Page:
Meanwhile, Erno moves the crime-solving action along with a sure feel for timing and suspense. The young cadets, all mired in adolescence, have their own fears and loyalties, so they continually throw Chris, and the reader, off the scent. Then, just as we see a final resolution coming, Ethan unexpectedly becomes involved in a heart-stopping climax. (Ethan is of course also responsible for many other heart-stopping climaxes—of a different kind—throughout the book!)

In the end Chris proves he was indeed the right man for the job. Backed up by the right man at home and by his sardonic partner, he untangles the cadets’ and the coach’s webs of shame and fear. One need not have been sexually traumatized to the degree these boys have to identify with their feelings. If you passed through adolescence and were mystified and frightened by the onset of puberty and the secrets of adults, especially the sexual secrets, you can feel for Erno’s young heroes. You will feel for his older ones, too, especially the adorably hot couple at the center of the book. We can only be excited that Erno is already preparing the next Full Nelson book, Glitter, for release. Each of us can come back for more suspense, more twists and turns, and maybe some more vicarious three-ways with Ethan and Chris!

Reviewed by David Pratt

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The Full Ride: Bottom Boys Get Play – Gavin Atlas (Lethe Press)

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Sometimes running this blog is such a no-brainer. I get to beat the drum for my favorite authors and promulgate…well, smut. That’s right, smut. I love it, and I don’t know many gay men who don’t. If they deny it, look under their mattresses. Those bitches lie. For all the non-sexual M/M romances, spec fic, YA, New Adult, and literary fiction (not that there’s anything wrong with any of those), sometimes you just have to let the written word carry your libido away. And no one does this better than Gavin Atlas, the bottom’s bottom. His latest collection, The Full Ride, only adds to his reputation.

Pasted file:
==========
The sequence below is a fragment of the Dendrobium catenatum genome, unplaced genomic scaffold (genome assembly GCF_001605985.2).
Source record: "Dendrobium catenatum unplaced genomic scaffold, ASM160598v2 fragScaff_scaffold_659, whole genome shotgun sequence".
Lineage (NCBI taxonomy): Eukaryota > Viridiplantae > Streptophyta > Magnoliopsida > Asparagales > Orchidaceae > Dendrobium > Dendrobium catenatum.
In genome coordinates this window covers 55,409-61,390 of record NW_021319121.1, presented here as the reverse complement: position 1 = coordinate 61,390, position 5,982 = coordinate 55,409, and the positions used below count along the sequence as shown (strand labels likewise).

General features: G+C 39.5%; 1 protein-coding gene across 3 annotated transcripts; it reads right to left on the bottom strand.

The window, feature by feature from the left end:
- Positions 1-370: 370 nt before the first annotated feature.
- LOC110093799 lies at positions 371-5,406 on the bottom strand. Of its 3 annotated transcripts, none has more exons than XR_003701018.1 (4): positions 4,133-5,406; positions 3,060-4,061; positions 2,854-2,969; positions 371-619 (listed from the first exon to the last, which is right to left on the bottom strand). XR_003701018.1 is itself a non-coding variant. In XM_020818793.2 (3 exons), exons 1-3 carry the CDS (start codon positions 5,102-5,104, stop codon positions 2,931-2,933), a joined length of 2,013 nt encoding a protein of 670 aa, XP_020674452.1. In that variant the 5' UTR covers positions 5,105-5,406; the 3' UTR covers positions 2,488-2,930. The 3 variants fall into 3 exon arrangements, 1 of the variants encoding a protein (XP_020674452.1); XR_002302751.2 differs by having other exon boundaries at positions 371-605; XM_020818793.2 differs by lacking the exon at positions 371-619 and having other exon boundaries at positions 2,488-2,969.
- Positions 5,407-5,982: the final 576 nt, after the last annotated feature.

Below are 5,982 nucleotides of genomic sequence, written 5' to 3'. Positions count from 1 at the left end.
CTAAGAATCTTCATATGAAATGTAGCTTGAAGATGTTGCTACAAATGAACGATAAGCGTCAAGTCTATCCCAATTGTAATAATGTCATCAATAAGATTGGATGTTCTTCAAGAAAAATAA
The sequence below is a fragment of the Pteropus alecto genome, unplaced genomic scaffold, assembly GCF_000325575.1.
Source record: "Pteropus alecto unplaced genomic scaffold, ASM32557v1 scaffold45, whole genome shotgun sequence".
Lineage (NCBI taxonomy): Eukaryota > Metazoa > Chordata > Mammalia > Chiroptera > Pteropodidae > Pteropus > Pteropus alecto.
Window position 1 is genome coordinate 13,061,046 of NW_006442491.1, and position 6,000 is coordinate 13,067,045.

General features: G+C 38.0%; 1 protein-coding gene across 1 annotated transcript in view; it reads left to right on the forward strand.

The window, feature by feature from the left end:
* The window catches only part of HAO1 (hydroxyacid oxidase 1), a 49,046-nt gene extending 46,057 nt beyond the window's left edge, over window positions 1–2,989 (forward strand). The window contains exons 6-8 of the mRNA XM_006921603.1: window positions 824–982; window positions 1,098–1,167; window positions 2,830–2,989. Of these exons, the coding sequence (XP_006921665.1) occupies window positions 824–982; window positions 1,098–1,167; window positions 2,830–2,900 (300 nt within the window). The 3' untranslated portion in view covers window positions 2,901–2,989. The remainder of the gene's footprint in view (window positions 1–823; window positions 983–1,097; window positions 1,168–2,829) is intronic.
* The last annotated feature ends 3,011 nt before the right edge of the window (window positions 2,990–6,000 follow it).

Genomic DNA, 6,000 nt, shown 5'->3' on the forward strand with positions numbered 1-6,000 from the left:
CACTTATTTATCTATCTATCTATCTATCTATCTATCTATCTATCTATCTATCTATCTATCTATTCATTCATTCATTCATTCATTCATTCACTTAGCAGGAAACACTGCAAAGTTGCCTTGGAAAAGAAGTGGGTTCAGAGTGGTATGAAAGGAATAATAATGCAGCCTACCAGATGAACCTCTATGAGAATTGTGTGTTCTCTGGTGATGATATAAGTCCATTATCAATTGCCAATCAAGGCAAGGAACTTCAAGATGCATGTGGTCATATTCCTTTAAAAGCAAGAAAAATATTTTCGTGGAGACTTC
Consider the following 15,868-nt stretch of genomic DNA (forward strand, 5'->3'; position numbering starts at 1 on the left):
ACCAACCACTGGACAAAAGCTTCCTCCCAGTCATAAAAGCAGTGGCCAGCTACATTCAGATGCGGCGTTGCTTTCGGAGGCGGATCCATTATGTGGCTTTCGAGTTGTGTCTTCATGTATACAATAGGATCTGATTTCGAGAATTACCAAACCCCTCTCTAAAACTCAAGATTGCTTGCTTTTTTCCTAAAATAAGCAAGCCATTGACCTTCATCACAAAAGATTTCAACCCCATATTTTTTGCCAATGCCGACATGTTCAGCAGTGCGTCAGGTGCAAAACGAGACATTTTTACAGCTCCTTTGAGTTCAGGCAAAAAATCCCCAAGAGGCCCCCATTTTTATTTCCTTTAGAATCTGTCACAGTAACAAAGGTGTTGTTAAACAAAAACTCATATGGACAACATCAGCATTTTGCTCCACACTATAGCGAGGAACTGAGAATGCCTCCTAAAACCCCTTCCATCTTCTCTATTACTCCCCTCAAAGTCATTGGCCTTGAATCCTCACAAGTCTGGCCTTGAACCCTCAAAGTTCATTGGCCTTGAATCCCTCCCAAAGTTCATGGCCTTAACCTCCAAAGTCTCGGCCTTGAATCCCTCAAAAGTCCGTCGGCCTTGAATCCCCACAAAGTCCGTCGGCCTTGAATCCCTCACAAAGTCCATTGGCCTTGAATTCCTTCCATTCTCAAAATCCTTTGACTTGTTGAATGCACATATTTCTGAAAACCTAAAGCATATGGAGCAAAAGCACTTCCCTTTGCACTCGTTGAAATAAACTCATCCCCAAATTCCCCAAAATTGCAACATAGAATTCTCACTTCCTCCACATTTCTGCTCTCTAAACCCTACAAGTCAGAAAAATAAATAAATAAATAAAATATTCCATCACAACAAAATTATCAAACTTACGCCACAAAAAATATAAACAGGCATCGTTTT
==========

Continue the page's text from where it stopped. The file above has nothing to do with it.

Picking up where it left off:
Full disclosure: I’ve published two of these stories in anthologies I’ve edited. “Il Circo Dei Fiori” appears in Tented: Gay Erotic Tales from Under the Big Top, and “Engine of Repression” appears in Riding the Rails: Locomotive Lust and Carnal Cabooses, and I’ll go ahead and say that “Engine of Repression” is one of my favorite stories of all time. Nowhere else will you find a closer glimpse into Atlas’s mind–trains, injection of rape pellets, and a dream about pirates all conspire to form one of the wittiest, strangest, and oddly erotic pieces I’ve ever read. And the recent public discussion of rape culture gives this an added political dimension it didn’t have when I first published it. It’s no coincidence this piece ends the book. There’s nowhere else for it to be, because nothing else can follow it.